Hundreds of children plagued by a life-shortening disease have written to the Prime Minister begging her for access to a “life-saving” drug.
More than 1,000 personal letters are to be delivered to 10 Downing Street, imploring Theresa May to intervene and help patients with cystic fibrosis get access to Orkambi.
Around three quarters of the letters have been written by children with the condition.
The campaign was inspired by a seven-year-old who wrote a letter to the Prime Minister asking: “Please can you give Orkambi to me so I will feel much better and won’t have to spend so much time in hospital?”
After hearing about his letter, friends, family, teachers and fellow patients decided to also write letters to Mrs May.
“It snowballed into a massive emotional outpouring of desperation,” said his mother Christina Walker.
Mrs May is also expected to receive a question from Teresa Pearce, Labour MP for Erith and Thamesmead, about Orkambi during Prime Minister’s Questions.
In an interview with the Press Association, Ms Walker from Horam, East Sussex, said: “My son Luis is not very well. He is aware of the campaign that has been going on.
“One day he was sat at the table, he was struggling to breathe, coughing up phlegm and in desperation he said: ‘Mummy why can’t won’t they give me the medicine?’
“I said ‘why don’t you write a letter?’
“So he did, he wrote a letter, he felt good that he’d done it.”
She added: “It snowballed into a massive emotional outpouring of desperation. This is a life-saving drug, Luis won’t live to make his teens if he doesn’t get this drug.
“Without Orkambi to buy him some time… I just dread to think.
“The whole community is just desperate for this medicine and this gives them a voice – directly to the top saying ‘Theresa May, intervene and save our kids’.”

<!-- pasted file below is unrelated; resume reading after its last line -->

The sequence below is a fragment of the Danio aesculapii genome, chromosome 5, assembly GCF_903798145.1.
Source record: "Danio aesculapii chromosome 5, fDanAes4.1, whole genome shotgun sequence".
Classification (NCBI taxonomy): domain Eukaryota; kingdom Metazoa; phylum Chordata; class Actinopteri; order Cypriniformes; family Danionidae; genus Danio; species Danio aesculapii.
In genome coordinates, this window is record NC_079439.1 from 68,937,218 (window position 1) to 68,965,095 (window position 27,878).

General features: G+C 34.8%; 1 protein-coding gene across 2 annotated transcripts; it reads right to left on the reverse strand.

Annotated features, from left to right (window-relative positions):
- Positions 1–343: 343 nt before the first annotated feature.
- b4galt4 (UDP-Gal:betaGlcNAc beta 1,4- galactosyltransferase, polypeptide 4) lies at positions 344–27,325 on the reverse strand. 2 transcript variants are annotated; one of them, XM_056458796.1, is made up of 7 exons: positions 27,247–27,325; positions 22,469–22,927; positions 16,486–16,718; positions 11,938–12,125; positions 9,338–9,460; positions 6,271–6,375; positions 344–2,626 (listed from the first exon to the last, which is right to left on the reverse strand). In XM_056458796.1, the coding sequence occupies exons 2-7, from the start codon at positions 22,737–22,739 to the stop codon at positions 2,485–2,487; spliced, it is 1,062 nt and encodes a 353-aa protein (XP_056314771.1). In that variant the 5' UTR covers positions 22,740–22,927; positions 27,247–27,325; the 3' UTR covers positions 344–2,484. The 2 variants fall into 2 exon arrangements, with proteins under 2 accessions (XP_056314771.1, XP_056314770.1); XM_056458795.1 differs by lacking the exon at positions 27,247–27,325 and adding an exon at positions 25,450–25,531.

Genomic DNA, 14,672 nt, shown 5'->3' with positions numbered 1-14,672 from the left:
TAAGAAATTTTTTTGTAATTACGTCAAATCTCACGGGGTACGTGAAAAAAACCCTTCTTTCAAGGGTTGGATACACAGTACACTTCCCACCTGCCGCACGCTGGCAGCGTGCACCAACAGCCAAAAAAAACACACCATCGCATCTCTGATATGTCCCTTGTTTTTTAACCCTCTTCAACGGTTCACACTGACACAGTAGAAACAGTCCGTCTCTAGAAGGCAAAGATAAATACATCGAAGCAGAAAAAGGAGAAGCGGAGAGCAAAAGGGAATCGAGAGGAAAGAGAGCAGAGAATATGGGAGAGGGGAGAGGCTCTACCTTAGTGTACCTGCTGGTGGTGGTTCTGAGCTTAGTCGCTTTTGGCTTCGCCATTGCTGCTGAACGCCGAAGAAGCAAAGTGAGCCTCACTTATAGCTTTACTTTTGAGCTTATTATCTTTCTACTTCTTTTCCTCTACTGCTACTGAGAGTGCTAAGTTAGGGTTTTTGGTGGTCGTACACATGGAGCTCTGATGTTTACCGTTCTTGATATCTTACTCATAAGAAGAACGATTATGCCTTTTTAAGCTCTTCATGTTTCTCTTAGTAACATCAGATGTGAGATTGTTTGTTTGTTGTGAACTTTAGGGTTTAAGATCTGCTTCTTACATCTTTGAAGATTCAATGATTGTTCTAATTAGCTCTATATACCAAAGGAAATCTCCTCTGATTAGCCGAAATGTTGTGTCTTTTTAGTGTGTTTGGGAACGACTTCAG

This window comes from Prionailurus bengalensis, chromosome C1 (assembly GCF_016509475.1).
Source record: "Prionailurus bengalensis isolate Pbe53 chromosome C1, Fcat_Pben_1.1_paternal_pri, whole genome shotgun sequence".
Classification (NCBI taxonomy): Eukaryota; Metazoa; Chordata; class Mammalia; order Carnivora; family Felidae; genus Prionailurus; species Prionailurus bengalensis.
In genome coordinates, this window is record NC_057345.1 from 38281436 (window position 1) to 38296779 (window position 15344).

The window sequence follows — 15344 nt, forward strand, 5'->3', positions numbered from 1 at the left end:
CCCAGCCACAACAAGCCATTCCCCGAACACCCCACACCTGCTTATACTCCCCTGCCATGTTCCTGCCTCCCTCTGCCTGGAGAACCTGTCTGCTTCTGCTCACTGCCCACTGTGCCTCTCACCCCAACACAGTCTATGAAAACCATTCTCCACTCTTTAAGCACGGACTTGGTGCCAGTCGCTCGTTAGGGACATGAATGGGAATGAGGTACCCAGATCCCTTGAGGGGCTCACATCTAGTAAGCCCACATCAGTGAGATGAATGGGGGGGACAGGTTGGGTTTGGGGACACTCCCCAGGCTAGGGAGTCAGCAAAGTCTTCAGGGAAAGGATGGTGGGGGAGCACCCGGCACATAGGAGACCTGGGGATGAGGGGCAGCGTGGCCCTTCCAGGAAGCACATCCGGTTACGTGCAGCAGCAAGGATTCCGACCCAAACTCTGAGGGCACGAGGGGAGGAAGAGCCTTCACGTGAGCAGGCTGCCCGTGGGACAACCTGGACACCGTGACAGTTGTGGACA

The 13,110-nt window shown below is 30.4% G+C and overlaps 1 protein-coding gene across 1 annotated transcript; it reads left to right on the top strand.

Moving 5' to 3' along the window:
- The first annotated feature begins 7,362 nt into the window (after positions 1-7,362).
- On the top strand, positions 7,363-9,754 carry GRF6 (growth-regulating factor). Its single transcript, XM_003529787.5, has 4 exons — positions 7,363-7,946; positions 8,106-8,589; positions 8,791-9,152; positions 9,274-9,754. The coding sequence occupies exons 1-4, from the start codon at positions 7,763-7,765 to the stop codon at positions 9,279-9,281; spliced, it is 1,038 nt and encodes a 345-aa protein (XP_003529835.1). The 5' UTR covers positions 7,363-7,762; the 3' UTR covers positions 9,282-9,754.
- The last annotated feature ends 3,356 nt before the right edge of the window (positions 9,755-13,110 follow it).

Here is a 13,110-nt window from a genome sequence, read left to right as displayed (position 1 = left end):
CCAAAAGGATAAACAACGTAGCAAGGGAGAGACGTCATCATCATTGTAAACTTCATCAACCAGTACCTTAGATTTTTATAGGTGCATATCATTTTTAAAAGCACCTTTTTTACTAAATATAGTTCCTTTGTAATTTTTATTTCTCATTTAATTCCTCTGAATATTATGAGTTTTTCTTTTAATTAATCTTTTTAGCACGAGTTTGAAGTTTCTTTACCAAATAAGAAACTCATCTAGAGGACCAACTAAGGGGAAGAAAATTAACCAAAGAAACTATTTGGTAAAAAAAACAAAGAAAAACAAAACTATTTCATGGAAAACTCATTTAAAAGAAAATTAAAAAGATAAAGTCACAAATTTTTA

More than 1,000 letters will be handed over later today by Gemma Weir and her four-year-old daughter Ivy who also suffers from CF.
Campaigners want Orkambi to be made available to patients on the NHS.
According to the Cystic Fibrosis Trust, Orkambi has been found to slow decline in lung function, the most common cause of death for people with cystic fibrosis, by 42%.
It has also been shown to reduce chest infections requiring hospital treatment by up to 61%.
The drug received a European licence in November 2015 but the National Institute for Health and Care Excellence (Nice) has not recommended the drug on the grounds of cost effectiveness.
David Ramsden, chief executive of the charity, said: “Cystic fibrosis is a terrible condition.
“Significant advances in medical science mean new precision medicines are available or in development that have the potential to transform the lives of people with cystic fibrosis and we urge the Prime Minister to ensure that they are available for the thousands of children and adults who have been waiting for far too long.”
The drug is a “precision medicine” which is appropriate for around 50% of people with cystic fibrosis.
Cystic fibrosis is a genetic condition affecting more than 10,000 people across Britain.
The life-shortening condition leads to a sticky mucus building up in the lungs and digestive system.